That the killing of Iranian Maj. Gen. Qasem Soleimani will reorder the Middle East is obvious — Iraq’s parliamentary vote to expel U.S. forces, along with Iran’s declared restarting of its nuclear arms program with “no limitations,” offers proof enough. But that the killing will have repercussions within the United States, rattling the lives and liberties of many U.S. citizens and residents, is also a strong possibility — one that’s no less ominous.
Already, there are harbingers of a potential crackdown on Iranian Americans. On Sunday, U.S. citizens of Iranian origin returning to the United States from Canada via the Peace Arch Border Crossing in Blaine, Wash., were detained and questioned for up to 10 hours. Asked why, one was told by a border official, “This is a bad time to be an Iranian,” according to an official with the Council on American-Islamic Relations (CAIR) who had talked with the travelers.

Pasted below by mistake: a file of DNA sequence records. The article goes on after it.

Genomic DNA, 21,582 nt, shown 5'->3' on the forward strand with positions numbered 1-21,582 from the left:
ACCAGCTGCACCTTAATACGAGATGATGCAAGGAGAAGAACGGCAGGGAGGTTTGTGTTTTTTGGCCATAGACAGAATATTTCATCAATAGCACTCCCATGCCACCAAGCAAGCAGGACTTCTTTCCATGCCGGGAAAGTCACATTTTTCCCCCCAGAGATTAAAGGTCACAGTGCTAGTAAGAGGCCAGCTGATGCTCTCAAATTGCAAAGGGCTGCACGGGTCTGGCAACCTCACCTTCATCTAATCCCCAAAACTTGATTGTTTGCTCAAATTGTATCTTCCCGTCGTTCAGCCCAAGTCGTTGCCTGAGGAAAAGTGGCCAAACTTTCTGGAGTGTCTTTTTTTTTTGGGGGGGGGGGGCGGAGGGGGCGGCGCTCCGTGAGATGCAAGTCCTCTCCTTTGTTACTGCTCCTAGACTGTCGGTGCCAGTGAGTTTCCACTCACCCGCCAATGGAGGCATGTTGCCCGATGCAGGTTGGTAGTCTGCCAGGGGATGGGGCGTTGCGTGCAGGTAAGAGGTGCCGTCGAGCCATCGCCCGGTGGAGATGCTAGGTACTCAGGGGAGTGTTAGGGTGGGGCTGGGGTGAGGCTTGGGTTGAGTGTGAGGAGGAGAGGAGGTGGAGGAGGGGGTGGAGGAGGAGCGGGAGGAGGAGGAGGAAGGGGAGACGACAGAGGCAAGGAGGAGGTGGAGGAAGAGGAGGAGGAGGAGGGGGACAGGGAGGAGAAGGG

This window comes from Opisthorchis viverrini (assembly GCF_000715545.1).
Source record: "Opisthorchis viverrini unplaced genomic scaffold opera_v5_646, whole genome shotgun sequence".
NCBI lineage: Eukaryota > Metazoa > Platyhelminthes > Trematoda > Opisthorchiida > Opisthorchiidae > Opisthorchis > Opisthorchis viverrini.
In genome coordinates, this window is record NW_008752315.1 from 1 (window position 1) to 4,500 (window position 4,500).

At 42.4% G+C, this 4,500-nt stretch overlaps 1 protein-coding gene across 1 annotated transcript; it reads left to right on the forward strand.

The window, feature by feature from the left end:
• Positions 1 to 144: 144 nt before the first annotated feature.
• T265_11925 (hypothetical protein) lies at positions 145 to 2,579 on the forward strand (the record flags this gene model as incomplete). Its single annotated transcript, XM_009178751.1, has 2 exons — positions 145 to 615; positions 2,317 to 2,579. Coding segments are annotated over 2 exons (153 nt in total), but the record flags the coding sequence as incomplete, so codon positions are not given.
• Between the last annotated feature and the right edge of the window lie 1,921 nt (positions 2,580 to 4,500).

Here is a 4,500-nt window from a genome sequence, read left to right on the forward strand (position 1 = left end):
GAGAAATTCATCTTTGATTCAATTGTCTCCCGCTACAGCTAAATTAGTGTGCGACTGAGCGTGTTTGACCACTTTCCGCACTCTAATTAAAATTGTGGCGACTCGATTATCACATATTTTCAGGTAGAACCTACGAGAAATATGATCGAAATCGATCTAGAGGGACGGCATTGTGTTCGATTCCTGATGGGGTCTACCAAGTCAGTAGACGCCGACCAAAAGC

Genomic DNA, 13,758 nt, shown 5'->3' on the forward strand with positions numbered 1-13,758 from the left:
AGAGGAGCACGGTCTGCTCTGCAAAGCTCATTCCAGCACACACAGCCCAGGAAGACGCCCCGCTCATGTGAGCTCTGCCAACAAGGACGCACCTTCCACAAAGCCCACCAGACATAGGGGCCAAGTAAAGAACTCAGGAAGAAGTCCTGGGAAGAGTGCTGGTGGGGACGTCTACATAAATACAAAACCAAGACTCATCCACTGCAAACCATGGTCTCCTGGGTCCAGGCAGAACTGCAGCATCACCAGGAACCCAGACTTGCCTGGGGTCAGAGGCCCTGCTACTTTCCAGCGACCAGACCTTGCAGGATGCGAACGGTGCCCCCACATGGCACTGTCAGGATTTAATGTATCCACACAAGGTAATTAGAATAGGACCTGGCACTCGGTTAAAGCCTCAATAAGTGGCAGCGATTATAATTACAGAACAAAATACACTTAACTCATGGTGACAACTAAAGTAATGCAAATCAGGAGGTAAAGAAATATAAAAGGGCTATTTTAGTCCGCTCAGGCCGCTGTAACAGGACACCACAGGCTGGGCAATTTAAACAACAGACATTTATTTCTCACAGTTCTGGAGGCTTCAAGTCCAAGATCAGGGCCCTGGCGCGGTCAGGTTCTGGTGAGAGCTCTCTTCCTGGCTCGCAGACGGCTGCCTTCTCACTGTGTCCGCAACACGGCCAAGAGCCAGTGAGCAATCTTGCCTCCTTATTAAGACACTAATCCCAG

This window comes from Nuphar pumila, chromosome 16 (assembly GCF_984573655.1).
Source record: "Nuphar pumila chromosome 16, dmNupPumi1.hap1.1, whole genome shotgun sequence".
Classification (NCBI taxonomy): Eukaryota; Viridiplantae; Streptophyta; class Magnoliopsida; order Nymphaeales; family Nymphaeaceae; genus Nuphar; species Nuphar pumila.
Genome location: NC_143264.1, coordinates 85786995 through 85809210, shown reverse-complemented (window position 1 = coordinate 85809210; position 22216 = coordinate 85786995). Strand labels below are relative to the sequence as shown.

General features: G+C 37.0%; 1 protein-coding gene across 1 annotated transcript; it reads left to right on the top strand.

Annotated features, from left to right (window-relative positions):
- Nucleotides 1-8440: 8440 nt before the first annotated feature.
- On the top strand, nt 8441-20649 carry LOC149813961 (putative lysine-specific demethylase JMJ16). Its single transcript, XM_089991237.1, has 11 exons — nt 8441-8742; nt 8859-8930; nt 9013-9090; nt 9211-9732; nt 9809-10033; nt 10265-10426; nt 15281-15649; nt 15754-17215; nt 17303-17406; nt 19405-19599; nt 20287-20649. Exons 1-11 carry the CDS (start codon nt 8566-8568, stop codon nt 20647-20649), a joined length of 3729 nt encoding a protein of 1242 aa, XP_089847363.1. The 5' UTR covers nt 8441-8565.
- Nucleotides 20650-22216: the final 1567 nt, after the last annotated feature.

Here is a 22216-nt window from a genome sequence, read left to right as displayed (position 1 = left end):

How “bad” might it get if hostilities with Iran accelerate? The legal foundations for punitive action against Iranian Americans already exist. Since 2001, the executive branch has stockpiled arguments for abrogating the liberties of “suspect” populations. In response, Congress and the courts have competed over which can be more quiescent. The net result is a legal landscape that could enable overreach and abuse by a president not only firmly committed to norm-breaking but with a history of demonizing minority populations.
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